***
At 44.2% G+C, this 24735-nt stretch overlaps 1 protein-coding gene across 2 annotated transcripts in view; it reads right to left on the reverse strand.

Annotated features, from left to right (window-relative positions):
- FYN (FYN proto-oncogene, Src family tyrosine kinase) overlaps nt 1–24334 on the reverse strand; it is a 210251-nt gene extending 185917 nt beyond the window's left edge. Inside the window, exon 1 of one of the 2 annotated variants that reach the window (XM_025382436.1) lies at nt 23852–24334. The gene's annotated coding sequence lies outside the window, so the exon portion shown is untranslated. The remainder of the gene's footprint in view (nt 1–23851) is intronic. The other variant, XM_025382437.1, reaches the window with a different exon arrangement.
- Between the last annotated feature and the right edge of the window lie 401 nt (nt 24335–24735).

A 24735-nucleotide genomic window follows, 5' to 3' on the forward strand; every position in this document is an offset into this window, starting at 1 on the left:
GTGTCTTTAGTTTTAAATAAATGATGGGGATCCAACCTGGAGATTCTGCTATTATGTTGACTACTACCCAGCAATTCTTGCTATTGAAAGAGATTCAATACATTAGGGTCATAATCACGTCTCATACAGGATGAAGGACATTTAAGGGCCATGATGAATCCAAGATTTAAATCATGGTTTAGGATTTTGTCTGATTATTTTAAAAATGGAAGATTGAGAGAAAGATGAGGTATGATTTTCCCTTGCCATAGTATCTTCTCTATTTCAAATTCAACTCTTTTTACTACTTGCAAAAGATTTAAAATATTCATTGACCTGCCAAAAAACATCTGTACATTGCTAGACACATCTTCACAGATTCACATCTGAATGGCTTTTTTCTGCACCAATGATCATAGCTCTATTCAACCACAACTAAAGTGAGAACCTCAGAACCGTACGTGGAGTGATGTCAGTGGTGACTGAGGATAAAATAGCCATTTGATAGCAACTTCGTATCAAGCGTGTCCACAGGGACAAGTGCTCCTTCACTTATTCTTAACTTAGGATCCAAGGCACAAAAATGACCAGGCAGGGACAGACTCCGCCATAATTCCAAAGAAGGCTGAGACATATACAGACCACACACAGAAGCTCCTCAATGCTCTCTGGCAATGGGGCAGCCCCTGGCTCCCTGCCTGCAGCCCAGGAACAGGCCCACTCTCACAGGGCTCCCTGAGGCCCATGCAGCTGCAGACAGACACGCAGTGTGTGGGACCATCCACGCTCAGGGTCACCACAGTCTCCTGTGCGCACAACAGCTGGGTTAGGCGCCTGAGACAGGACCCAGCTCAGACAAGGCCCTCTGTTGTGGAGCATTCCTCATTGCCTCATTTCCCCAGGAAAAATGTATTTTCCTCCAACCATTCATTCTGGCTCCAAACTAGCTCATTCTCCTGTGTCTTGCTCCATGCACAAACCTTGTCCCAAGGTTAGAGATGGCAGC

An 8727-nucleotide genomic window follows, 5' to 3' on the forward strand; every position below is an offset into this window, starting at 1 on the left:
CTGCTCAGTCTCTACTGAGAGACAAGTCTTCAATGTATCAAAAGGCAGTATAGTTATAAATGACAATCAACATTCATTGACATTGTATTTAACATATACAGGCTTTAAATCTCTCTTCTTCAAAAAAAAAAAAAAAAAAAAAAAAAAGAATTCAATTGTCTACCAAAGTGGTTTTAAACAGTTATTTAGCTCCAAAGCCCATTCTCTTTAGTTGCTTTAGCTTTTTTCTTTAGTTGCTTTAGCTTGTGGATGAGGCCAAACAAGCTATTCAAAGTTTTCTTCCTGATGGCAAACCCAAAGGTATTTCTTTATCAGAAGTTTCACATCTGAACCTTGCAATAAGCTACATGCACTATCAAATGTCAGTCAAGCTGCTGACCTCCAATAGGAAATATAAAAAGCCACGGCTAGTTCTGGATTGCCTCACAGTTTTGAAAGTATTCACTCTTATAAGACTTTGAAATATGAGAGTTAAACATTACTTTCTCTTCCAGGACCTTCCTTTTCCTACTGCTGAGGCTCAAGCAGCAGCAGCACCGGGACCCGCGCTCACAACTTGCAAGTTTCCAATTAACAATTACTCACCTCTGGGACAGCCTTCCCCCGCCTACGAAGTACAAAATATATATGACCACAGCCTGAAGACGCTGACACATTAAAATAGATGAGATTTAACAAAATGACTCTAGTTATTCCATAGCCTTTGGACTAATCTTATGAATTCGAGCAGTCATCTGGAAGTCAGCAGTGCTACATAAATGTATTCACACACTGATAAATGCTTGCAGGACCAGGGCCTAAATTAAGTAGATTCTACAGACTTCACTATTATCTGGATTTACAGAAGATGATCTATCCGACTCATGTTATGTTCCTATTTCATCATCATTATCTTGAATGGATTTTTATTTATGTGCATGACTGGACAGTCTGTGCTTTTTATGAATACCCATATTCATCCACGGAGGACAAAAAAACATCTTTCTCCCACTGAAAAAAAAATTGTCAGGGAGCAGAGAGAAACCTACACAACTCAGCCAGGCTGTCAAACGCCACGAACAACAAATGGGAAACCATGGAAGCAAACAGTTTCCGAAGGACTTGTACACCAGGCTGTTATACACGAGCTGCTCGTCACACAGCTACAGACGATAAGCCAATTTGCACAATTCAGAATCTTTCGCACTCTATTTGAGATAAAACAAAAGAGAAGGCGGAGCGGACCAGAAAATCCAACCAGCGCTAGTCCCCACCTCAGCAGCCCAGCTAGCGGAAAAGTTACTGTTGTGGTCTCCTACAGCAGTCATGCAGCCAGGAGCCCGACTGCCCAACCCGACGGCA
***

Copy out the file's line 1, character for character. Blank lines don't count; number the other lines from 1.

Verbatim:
At 44.2% G+C, this 24735-nt stretch overlaps 1 protein-coding gene across 2 annotated transcripts in view; it reads right to left on the reverse strand.